Donated meteor coated in stardust

May 8, 2012 (CHICAGO)

Sometimes the most interesting stories at The Field Museum are behind the scenes. On Tuesday, a meteorite found just two weeks ago in California was donated by meteorite hunter Terry Boudreaux.

"This fall is a carbonaceous chondrite and it has material in dated to not only the birth of our solar system but to the birth of the universe," said Boudreaux.

Carbonaceous chondrite is a rare type of meteorite. Two weeks ago, meteorites fell across Nevada and California when a meteorite the size of a minivan blazed through our atmosphere. In the next few days several small pieces were found. Boudreaux bought several of them and is letting The Field Museum examine them.

"It looks like this is a very primitive meteorite that is about 4.6 billion years old and we will determine that," Dr. Philipp Heck, curator of meteorites, said. "The earth is about 4.5 billion years old."

That's older than the earth. "It probably came from an asteroid out in the asteroid belt from the Kuiper Belt at the far end of the solar system," Boudreaux said.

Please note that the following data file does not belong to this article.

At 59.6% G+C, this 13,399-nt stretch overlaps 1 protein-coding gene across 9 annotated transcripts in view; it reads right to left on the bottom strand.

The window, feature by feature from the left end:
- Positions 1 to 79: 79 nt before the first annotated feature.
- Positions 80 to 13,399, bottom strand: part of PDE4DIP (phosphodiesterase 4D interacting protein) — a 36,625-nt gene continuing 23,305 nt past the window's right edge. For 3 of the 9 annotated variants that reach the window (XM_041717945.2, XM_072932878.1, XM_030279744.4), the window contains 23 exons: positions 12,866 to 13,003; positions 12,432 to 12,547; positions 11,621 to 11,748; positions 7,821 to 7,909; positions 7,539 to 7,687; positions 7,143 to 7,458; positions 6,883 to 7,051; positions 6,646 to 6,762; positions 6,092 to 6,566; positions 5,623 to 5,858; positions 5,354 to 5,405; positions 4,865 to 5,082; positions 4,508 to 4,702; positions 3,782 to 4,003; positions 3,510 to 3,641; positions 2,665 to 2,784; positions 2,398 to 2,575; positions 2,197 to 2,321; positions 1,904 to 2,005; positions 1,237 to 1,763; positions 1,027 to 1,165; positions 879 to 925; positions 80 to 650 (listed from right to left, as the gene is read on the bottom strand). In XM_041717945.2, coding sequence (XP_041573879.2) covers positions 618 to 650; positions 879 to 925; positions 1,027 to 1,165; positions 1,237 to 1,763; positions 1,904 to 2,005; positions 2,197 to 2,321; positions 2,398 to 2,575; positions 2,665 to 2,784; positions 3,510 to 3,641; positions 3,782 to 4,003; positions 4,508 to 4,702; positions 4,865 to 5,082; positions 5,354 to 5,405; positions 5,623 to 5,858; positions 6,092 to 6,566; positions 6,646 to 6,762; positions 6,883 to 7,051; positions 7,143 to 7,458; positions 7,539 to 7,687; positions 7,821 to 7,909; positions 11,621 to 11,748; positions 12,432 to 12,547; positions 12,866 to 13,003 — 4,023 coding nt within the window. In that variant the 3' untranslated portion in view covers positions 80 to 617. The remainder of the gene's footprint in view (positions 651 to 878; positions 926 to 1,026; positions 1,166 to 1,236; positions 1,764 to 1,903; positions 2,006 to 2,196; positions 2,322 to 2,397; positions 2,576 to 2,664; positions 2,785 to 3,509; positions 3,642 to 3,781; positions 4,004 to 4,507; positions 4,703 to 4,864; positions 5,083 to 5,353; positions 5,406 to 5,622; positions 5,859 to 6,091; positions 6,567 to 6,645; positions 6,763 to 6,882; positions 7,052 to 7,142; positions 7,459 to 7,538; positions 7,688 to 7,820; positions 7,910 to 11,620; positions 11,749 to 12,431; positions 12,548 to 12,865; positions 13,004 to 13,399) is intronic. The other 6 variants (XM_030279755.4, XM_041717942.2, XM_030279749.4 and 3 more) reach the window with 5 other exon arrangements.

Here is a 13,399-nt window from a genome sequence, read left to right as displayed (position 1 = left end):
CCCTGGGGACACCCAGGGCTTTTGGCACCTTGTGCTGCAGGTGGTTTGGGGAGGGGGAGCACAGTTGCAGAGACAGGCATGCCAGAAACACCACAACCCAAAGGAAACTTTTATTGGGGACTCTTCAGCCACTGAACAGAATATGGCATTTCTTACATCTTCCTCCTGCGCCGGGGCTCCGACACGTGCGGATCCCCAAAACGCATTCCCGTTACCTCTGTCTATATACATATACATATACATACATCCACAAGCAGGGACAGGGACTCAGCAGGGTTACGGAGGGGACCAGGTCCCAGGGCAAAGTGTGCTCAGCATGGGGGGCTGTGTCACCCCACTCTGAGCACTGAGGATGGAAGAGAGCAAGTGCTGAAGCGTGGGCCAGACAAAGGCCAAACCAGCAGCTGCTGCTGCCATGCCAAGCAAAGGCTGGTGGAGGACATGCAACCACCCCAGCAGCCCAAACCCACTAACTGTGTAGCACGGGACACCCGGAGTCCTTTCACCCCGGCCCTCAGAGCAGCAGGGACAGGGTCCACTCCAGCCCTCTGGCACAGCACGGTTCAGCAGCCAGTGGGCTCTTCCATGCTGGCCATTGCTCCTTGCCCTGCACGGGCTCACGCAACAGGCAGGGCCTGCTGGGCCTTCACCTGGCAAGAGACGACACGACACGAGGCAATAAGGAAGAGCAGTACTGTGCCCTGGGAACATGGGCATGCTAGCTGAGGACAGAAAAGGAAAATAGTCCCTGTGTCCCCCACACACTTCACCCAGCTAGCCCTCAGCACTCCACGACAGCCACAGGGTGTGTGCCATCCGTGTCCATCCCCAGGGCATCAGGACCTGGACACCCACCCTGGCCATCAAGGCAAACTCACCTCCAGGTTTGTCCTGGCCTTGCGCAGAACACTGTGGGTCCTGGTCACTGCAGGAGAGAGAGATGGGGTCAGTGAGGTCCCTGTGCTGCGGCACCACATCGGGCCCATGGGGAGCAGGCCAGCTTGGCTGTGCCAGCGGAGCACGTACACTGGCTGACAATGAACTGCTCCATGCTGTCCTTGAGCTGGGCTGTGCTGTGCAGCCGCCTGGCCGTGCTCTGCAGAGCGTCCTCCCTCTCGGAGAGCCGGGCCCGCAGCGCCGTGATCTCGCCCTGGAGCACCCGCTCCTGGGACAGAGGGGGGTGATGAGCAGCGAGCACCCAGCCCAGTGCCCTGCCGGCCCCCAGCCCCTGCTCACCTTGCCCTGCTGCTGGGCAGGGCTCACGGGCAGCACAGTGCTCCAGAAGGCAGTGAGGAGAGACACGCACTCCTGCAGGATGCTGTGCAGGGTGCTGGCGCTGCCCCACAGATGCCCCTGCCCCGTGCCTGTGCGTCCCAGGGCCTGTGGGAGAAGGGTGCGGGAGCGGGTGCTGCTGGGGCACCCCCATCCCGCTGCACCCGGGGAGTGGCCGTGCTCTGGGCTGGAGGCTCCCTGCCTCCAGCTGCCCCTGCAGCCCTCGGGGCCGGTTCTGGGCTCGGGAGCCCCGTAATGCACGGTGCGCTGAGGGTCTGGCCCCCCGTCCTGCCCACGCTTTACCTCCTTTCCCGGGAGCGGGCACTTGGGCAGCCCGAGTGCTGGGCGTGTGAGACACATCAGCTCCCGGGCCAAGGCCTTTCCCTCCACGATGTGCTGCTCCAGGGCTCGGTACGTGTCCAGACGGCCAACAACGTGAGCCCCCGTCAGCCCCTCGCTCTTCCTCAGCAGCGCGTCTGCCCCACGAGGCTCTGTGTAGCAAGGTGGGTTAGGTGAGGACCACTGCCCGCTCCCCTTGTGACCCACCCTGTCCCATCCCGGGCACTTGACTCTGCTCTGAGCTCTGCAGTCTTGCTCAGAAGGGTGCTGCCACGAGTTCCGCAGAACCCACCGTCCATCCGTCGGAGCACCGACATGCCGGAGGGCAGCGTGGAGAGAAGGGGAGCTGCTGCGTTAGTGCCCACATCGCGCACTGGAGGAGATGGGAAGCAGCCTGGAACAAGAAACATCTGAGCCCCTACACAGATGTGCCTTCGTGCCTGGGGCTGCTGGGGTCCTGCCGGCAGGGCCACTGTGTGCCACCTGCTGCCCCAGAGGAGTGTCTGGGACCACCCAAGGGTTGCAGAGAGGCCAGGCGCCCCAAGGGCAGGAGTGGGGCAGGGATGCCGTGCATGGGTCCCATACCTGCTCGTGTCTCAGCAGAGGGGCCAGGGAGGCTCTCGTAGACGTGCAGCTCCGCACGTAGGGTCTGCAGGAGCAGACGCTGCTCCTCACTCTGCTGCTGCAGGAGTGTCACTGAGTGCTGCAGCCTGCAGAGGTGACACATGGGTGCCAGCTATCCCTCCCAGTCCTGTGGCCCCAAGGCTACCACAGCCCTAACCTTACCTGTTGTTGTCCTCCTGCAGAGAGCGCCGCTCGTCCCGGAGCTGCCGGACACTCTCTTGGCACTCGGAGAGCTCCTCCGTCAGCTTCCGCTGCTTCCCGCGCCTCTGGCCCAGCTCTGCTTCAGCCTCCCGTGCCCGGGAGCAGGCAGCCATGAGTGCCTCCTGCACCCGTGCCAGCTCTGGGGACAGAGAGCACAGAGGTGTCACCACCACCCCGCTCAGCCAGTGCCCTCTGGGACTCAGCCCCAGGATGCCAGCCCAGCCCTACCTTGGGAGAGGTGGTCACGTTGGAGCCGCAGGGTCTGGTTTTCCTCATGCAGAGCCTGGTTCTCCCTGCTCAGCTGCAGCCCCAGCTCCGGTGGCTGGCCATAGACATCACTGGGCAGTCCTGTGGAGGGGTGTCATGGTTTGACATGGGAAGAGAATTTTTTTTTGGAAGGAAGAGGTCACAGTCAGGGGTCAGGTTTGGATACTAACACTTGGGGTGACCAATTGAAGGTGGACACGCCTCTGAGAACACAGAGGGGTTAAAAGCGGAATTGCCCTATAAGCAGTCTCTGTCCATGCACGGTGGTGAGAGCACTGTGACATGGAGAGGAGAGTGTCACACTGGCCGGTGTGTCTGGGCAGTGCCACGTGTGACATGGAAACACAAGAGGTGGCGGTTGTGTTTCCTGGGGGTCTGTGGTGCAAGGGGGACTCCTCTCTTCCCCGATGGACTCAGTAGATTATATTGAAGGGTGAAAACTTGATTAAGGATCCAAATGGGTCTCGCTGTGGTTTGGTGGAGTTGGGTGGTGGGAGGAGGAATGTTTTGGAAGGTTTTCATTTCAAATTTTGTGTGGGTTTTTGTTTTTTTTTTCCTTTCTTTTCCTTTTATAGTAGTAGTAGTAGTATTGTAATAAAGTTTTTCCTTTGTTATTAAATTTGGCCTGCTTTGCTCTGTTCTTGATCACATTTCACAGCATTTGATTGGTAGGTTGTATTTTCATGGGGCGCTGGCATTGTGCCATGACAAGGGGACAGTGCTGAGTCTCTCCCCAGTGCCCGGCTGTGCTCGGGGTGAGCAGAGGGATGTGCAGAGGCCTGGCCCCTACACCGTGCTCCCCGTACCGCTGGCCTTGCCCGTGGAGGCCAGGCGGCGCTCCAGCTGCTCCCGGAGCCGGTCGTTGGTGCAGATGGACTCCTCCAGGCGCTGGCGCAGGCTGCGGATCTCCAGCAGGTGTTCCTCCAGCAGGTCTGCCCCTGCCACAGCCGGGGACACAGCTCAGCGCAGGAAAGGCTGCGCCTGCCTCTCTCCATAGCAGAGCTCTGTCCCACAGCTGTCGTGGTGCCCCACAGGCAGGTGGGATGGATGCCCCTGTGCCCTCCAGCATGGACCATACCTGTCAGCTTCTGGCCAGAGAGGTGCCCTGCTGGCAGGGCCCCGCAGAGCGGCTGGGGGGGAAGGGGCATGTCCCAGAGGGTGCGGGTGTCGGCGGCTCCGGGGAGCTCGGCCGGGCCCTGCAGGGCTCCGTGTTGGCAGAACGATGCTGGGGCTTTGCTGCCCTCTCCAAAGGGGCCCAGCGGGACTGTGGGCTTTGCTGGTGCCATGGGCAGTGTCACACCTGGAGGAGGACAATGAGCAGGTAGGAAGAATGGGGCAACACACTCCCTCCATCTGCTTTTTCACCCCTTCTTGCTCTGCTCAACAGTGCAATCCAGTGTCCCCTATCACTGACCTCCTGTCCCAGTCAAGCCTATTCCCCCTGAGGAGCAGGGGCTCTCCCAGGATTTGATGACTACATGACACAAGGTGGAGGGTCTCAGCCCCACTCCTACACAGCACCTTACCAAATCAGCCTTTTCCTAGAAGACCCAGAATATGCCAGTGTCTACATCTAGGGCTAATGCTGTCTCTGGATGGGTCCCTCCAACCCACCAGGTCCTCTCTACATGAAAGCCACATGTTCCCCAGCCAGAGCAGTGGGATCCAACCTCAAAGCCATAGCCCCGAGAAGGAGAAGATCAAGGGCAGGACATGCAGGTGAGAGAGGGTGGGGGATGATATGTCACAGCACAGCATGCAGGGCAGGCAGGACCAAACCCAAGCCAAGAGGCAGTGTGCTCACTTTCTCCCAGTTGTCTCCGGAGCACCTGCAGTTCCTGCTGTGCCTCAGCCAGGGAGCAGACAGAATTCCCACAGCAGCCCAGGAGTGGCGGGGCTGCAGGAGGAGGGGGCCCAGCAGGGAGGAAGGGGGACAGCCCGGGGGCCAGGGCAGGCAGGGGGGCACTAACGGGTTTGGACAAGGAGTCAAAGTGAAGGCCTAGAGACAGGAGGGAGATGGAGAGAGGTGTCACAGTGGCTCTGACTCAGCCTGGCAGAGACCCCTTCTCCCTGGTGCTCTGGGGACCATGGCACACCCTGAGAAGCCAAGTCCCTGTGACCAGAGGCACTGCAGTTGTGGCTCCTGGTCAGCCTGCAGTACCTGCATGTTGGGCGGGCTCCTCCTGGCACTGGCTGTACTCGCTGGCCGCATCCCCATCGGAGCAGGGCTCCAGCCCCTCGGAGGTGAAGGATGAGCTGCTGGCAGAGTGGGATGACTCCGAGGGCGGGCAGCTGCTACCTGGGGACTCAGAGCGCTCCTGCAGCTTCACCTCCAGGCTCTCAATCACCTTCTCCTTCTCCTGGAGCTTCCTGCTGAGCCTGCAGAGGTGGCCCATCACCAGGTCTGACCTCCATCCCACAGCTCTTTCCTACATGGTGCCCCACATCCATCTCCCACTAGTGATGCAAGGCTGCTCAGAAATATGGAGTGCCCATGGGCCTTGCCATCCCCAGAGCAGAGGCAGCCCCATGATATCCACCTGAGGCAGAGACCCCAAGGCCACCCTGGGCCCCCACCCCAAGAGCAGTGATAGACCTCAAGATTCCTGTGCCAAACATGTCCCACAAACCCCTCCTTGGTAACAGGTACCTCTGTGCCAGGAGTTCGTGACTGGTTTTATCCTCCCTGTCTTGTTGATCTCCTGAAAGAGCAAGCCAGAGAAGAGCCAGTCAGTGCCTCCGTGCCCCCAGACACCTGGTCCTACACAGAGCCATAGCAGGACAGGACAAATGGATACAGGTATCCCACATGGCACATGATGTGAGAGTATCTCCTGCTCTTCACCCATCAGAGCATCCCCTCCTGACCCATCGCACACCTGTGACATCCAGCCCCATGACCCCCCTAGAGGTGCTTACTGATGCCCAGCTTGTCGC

The Field Museum has more than 6,000 meteorites in its collection. It's the largest non-governmental collection in the world. All of those meteorites are very special but they're not quite as special as the ones seen Tuesday. They have stardust -- actual stardust.

"Yeah, intersteller stardust dated to the birth of the Big Bang. They are the little white calcium illuminated pieces in the meteorite that you can see with the naked eye," Boudreaux said.

"We are made out of stardust. The carbon in our bodies was once part of red giant stars and it's the same stardust that is still preserved in these old carbonaceous chrondrite meteorites," Dr. Heck said.

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